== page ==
Alexandra B. had a piece entitled “Beware of guys who use umbrellas on sunny days” which is a smaller drawing that appears to be either colored pencil, soft pastel or pastel pencil. Because it is under glass, it was a bit hard to tell, but the imagery is quite a charming drawing that foreshadows her intention to become an illustrator. I could see this work becoming the catalyst for extended exploration into various media and compositional experiments. The use of three strong primary colors, and both a warm and a cool neutral element allows for a multitude of possibilities. In preparation for art school this fall, I would encourage her to use this one piece as a springboard to inspire a whole series of artistic statements  based on this one work that increase awareness of various movements and methods from throughout art history.

Jenny G. also shows a propensity towards illustration. “Hippie Feet” is a prime example of a childlike approach to color and perspective that is sought after in the field. I found her best piece in the print bin however and would have loved to have seen the original. No title was on the back so I can only describe this inventive image of and underwater encounter between an alligator and a jellyfish.  The underbelly of the alligator shows a richness and depth of color to depict light and texture. An unintentional happenstance of markings adds humor to the event by giving the jellyfish some eyes. Again, just what one looks for in a children’s book.

My two favorite pieces by Sarah H. are also prints only. “Land and Sea” is a charcoal drawing and “Illuminating Colors” is most likely a colored pencil.  In both these pieces, the surfaces are well worked with a variety of markings and the compositions contain strong contrasts of light and dark. The scale of her elements and the relationship between the shapes and forms show a well thought out regard to the overall image.  Both pieces are completed to the point where they are “done’ and not “overdone’ which is a difficult concept to grasp as an artist. Taking a piece “too far” in order to make it more complete is something that only experience and confidence can prevent.  Sarah has found that line and knows not to cross it.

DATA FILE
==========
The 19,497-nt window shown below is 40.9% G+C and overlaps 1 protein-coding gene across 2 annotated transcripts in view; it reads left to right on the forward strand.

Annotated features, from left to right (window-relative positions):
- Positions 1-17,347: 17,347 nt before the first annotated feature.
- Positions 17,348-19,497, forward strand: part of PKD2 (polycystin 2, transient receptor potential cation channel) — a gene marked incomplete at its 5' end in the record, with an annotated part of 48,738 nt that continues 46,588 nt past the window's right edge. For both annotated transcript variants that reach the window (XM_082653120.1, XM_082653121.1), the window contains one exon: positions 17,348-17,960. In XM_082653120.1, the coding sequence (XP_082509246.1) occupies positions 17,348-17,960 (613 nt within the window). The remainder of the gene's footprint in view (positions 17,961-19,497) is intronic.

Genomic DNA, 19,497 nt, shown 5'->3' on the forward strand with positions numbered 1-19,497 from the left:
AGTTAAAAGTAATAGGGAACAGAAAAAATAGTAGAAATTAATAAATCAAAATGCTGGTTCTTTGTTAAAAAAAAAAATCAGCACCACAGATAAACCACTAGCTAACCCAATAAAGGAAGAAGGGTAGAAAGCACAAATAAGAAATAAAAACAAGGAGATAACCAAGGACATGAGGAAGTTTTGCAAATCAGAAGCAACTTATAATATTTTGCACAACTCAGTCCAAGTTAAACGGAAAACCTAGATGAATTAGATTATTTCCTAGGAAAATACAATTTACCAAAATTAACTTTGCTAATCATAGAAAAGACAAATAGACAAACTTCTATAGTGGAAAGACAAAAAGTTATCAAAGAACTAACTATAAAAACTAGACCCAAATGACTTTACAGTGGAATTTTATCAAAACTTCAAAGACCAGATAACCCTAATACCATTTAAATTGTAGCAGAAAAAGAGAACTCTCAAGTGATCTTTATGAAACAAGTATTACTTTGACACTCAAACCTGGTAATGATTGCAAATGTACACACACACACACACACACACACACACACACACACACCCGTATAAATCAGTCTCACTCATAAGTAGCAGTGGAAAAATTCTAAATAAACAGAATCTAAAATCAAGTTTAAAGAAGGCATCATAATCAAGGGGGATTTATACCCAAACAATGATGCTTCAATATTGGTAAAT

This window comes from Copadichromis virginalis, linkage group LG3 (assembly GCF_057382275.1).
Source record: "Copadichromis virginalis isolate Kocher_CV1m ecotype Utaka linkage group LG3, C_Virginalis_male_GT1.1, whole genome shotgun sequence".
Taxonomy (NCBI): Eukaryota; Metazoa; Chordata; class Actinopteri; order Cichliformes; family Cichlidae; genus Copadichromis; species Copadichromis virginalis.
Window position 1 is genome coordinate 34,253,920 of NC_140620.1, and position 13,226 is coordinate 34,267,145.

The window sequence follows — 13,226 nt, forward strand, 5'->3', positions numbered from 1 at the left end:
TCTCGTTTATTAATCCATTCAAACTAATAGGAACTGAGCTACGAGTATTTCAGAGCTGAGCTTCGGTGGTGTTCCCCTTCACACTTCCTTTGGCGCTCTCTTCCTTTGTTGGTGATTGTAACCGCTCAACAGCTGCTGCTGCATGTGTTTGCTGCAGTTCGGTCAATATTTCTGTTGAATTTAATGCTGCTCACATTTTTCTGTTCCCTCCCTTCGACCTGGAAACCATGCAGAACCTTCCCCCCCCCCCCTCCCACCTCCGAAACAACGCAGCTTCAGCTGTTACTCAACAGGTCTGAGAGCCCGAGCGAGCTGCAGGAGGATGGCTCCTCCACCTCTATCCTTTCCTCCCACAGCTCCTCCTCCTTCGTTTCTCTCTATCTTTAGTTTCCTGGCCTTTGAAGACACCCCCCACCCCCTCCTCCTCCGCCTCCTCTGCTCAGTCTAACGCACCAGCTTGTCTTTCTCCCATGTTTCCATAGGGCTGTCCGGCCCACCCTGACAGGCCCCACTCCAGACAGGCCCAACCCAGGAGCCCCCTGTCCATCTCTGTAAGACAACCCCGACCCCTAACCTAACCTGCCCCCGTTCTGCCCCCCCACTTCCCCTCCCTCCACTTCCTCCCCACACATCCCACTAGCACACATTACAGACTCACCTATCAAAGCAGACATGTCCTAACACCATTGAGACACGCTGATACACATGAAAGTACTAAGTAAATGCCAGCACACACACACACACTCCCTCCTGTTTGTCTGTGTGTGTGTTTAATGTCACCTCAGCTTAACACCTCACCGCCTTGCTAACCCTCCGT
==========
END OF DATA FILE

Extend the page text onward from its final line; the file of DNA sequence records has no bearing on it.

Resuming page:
Arielle H.’s presentation is the most experimental of all the displays.  I found it refreshing to see collage, fibers, printing processes and constructions among the paintings and drawings.  “Carey” is a sophisticated drawing the uses sepia paper for the base tone and requires her to use black charcoal and white conte to create the lights and darks, a standard method of introductory drawing classes in college and I was so glad to see a piece included here.  The construction/collage “Drain” though disgusting in a way, is also contemporary and conceptual. I don’t know how much conceptual art is taught at Jackson as this was the only piece of its kind that I found on view.

Megan M. has a delightful little gem called “Comparing Tomatoes” among the figures and portraits that dominate all of the presentations.  Though two figures inspire the title, this painting also shows a strong understanding for the use of light and an awareness of the background as being an essential element. The landscape behind the two figures could be its own painting.  This artist is thinking about her positive and negative spaces. Even if a photograph was used to create the piece (a crutch used far too often at the HS level and a rude awakening at the college level), she has managed to take the “picture’ aspect out of the final product. I found my favorite in the print bin again. A landscape depicting two trees and their cast shadows upon winter snow is superb in its use of color and space. I would encourage her to keep working in the genre of landscapes to see where it takes her.